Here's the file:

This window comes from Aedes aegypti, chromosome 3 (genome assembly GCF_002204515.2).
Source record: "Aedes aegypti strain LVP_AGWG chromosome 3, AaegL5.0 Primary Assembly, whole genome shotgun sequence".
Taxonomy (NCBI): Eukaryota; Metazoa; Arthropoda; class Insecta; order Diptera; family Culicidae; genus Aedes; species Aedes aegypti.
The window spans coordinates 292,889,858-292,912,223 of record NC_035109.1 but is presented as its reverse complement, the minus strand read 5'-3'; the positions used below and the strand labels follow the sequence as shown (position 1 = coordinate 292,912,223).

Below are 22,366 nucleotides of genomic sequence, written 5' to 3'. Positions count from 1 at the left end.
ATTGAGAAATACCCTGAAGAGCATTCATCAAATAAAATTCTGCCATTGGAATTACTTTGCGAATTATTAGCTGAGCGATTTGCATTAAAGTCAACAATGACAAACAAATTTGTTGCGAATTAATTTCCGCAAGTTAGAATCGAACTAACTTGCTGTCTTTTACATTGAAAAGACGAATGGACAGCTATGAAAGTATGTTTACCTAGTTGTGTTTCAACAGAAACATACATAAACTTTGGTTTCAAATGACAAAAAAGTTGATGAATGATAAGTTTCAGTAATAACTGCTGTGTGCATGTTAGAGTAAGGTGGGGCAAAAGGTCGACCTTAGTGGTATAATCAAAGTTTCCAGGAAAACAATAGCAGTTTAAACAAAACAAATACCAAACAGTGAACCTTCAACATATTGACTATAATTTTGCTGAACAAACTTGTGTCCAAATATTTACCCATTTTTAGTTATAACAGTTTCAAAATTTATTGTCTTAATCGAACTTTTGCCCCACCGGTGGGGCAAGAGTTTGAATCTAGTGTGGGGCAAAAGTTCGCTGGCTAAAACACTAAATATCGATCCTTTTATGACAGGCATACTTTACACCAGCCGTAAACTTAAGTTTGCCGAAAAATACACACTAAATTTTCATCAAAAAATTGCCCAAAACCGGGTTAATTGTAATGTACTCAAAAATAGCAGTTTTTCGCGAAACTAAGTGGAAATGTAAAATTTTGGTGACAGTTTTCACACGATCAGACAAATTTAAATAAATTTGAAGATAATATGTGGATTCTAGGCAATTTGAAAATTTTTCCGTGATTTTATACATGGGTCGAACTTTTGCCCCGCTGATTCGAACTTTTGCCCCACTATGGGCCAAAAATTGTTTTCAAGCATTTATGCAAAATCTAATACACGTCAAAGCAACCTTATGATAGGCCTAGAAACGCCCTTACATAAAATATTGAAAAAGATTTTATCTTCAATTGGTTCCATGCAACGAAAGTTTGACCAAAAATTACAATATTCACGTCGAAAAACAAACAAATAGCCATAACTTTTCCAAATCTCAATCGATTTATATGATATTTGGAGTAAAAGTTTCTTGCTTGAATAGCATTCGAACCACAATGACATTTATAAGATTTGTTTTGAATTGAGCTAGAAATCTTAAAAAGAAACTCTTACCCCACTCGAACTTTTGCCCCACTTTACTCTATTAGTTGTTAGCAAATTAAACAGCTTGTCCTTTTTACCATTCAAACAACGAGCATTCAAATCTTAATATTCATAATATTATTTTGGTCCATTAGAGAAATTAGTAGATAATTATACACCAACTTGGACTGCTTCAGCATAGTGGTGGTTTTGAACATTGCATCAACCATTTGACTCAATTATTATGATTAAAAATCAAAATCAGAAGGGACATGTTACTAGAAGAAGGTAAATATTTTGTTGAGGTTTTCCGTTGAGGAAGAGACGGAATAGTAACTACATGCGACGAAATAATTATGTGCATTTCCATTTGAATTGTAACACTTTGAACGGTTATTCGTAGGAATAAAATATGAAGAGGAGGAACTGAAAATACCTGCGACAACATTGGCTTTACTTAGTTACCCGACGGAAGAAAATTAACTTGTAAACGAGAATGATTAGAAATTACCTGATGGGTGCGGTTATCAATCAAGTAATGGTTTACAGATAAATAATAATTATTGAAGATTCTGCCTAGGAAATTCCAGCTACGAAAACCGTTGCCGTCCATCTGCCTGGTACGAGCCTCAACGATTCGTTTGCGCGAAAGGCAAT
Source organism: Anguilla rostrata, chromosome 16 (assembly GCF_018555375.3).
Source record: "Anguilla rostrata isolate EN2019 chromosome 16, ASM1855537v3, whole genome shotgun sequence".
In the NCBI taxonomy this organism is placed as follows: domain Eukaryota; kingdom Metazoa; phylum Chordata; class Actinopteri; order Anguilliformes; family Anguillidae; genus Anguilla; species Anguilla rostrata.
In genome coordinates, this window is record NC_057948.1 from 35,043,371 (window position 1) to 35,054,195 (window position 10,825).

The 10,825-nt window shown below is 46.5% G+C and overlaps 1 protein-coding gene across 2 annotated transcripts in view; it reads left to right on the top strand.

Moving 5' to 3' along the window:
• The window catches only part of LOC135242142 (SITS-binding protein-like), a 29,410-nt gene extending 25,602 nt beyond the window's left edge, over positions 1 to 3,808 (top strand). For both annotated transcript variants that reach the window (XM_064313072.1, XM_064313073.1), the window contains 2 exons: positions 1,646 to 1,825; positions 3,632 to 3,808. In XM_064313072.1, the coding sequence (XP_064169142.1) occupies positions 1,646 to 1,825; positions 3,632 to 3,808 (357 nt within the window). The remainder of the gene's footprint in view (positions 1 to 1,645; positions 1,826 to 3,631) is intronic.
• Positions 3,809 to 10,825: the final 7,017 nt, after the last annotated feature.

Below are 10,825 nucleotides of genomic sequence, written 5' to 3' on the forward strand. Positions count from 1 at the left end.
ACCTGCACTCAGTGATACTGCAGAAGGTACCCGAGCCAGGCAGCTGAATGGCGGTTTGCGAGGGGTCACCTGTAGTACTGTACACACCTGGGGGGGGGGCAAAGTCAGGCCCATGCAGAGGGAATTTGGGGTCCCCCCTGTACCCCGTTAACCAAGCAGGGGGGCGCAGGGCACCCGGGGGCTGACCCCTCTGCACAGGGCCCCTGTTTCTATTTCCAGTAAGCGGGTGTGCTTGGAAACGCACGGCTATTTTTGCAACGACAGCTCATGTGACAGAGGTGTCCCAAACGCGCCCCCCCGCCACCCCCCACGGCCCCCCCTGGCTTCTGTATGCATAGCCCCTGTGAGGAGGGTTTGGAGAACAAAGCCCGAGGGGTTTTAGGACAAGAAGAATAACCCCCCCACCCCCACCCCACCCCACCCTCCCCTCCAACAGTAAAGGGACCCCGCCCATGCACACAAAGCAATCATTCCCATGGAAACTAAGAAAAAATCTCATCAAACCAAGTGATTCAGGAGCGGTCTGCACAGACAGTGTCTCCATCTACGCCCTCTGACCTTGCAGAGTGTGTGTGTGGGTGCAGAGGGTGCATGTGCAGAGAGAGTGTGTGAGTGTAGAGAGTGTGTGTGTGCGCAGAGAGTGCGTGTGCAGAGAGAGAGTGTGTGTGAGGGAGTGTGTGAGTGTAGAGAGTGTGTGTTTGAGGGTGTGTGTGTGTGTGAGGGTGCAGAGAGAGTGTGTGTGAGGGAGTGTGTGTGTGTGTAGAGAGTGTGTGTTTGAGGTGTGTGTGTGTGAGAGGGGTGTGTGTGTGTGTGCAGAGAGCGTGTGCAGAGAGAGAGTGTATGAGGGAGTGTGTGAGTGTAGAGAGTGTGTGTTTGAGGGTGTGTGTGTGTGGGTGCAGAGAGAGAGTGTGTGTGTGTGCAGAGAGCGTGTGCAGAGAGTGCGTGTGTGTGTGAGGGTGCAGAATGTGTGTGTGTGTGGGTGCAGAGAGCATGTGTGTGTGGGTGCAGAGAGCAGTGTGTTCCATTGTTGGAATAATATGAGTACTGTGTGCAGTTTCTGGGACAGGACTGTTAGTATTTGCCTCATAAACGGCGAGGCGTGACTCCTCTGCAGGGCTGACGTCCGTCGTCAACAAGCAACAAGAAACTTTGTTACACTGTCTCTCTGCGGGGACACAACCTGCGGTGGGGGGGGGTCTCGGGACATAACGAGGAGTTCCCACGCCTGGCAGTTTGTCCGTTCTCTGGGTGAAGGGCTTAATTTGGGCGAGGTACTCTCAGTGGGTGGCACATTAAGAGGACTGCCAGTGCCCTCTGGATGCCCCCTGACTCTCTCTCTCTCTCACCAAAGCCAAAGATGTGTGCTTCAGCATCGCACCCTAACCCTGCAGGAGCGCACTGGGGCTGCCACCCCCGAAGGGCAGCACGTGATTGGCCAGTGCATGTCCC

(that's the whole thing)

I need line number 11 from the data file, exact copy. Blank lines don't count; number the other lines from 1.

The 10,825-nt window shown below is 46.5% G+C and overlaps 1 protein-coding gene across 2 annotated transcripts in view; it reads left to right on the top strand.